John Stringer reveals the challenges and joys of teaching the primary science curriculum in the Middle East
Climbing to the crest of a desert sand dune, I heard: "You simply must slide down. It is the most amazing experience. Now sit down and push off."
Following my host's advice, I tobogganed from the dune's curving peak.
Beneath me, a million sand grains shifted and slid. And the most extraordinary thing happened. The whole dune began to hum and resonate, its bowl making a deep roaring sound. The movement of the sand grains had generated vibrations that were amplified by the natural loudspeaker shape of the dune and my slide had become a deafening experience .
Throughout the Middle East, there are international primary schools teaching national curriculum science to children from many nations. Look into a school and you might imagine yourself in any multicultural primary in the Home Counties. But look out of the window and you may see a minaret, the souk or an oil well in the desert.
Teaching in these schools is challenging to your imagination and inventiveness, especially in natural history. There are inner-city schools in Britain that will complain that they have no natural environment to speak of, but theirs are rich surroundings compared with a school circled entirely by sand that winks with glass fragments from bottles hurled from passing cars. How in these circumstances do you teach about adaptation to the environment?
If you teach in Bahrain or Qatar, the only available outdoor plants are those that have been planted in the school garden. If you want to compare and contrast environments, you may be making comparisons with plants neatly set out on a street roundabout. Animals are even harder to come by. You will not see many birds, except for carrion eaters, and your best example of an animal adapted to its environment is the camel.
It's difficult to teach about the weather, too, in a place that has no seasons, only a climate - weather records seldom show much variation. But teaching about the heavens has remarkable advantages, because unless you're in the light-polluted cities, the sky at night is ablaze with stars. You could even forgive the Moon for not resembling the pictures in the books from the UK. Instead, crescent-like, it lies on its back. And the Sun doesn't sink so much as drop from the sky, so that one moment you're in daylight and the next it is night. But next time you're faced with sources of sound, you may be restricted to buzzers and bells and musical instruments. It is unlikely that your children will be listening to a sand dune.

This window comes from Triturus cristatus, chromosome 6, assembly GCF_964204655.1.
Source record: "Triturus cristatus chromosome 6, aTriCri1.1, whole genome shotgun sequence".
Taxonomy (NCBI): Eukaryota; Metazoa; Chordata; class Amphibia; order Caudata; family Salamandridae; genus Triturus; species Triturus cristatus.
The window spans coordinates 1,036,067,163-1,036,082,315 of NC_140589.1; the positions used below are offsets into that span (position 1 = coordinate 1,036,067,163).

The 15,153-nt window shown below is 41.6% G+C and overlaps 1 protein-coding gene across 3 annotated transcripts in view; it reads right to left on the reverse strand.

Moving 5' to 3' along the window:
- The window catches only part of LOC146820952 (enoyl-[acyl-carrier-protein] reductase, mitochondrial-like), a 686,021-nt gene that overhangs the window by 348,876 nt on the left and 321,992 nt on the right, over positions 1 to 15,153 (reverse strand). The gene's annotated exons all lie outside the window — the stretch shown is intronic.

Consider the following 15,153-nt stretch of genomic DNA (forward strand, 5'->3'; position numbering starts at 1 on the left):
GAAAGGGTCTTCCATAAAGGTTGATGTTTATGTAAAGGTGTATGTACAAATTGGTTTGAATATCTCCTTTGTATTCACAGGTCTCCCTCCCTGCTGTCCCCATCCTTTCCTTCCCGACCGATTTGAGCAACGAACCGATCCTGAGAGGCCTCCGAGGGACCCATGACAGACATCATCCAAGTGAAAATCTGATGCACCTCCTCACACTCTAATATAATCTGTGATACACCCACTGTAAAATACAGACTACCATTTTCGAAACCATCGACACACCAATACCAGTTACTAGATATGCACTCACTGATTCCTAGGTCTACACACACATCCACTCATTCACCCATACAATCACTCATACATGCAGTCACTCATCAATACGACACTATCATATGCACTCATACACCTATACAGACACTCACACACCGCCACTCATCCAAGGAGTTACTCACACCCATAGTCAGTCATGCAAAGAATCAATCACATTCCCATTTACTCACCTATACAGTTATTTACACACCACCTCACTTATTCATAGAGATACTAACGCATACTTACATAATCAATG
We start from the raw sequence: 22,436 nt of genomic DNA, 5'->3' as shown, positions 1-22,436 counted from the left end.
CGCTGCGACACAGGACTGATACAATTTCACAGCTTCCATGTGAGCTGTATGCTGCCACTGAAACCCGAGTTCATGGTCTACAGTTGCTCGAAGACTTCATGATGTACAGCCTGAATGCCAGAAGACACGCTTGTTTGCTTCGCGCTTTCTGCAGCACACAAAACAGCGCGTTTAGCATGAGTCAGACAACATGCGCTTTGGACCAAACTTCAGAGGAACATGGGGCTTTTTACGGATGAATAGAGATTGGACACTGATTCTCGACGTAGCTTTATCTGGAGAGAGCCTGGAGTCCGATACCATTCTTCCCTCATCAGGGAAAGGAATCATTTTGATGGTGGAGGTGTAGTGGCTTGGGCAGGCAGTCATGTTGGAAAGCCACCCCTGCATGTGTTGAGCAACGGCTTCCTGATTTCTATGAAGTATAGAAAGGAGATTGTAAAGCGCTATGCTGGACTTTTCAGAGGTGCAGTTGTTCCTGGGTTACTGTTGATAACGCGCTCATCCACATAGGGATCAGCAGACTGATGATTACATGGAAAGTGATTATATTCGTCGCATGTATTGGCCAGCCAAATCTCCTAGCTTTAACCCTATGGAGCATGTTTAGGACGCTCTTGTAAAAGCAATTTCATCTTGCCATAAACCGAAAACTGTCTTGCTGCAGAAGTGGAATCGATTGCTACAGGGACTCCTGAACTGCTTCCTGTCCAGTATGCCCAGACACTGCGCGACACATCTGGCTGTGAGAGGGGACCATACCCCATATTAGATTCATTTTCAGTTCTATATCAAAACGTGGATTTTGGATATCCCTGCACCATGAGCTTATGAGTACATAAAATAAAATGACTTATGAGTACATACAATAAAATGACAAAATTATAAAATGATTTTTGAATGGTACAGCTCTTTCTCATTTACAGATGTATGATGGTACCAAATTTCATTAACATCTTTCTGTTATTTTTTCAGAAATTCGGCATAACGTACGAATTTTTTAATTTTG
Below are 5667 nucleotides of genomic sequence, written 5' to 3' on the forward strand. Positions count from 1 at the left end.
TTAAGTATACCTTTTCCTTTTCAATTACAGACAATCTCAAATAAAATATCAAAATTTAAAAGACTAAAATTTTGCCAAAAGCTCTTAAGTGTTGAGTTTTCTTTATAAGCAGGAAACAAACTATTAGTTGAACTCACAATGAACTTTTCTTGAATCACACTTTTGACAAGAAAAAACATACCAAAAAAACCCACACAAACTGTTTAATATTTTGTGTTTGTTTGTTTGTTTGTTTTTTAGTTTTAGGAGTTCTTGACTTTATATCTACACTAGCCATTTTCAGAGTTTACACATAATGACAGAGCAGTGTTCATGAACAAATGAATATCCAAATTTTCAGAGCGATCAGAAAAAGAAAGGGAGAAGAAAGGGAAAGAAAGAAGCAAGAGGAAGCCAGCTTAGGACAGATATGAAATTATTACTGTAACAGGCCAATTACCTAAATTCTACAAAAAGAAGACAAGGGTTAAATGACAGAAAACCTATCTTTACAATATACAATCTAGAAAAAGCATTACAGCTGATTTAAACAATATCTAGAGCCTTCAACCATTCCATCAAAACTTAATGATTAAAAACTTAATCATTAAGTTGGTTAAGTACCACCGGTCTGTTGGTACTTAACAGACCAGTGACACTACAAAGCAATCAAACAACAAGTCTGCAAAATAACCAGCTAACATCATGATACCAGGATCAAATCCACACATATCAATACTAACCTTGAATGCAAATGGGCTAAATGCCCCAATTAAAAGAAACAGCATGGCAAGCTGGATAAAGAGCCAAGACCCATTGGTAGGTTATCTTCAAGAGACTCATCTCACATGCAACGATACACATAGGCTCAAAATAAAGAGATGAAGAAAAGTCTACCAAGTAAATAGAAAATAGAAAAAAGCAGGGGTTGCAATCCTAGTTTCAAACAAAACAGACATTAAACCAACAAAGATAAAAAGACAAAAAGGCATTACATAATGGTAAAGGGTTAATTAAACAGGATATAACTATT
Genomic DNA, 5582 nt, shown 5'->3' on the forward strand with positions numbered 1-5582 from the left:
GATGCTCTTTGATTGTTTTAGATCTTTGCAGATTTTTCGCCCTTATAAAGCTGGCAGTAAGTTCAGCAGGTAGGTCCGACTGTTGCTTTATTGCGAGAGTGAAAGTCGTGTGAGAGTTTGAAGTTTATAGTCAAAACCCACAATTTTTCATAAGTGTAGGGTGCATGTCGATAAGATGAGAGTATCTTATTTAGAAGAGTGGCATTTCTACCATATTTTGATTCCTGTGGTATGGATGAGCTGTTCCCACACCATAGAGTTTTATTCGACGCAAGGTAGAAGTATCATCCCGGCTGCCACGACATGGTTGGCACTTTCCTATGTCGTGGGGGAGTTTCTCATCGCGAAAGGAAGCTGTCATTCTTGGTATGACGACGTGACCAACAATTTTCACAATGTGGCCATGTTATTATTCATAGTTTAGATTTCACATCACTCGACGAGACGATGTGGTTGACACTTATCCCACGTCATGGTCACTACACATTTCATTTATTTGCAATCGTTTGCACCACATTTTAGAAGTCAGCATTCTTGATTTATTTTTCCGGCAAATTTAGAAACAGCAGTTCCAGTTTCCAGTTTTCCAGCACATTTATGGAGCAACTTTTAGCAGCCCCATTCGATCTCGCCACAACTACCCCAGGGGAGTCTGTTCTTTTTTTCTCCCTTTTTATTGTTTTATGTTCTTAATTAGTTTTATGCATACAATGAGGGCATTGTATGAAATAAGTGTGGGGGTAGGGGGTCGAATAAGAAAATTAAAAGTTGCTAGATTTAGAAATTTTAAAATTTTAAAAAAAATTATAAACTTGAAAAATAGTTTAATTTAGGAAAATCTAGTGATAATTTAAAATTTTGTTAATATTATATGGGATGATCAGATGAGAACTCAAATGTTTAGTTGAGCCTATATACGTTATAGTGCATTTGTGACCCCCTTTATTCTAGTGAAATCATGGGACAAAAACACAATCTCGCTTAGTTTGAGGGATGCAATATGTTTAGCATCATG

SURVIVING THE DESERT: HOW THE CAMEL HAS ADAPTED
Deserts aren't simply hot, dry and sandy. They are inhospitable places where a cloud of stinging sand may whip across at any moment, finding the sensitive parts of your face and head. Camels are adapted to survive these conditions.
Camels perspire very little, and only after their body temperature has risen to 6 degree C above normal. They do not pant like dogs, which lose both heat and water together.
Camels have a double row of long lashes to protect their eyes, and ears lined with fur to filter out sand.
Camels have two toes on each broad leathery foot. The hard skin protects the foot, and their feet spread to prevent sinking. Camels walk with a rolling gait because both left legs, and then both right, move together.
Hunger and thirst
Seven days without water beats even David Blaine. A camel can survive on thorny scrub, seeds, dried leaves and even its owner's tent, losing up to a quarter of its body weight without harm.
The camel's hump is not a water source, but a mound of fatty food reserve that flops when empty and returns to vertical when replenished.
A camel lives up to 40 years, although it may only work for the first 25.
Baby camels can walk almost from birth, keeping up with the camel train and escaping predators. Camel milk is rich and sweet, high in potassium, iron and vitamin C. Its warm frothiness is an acquired taste.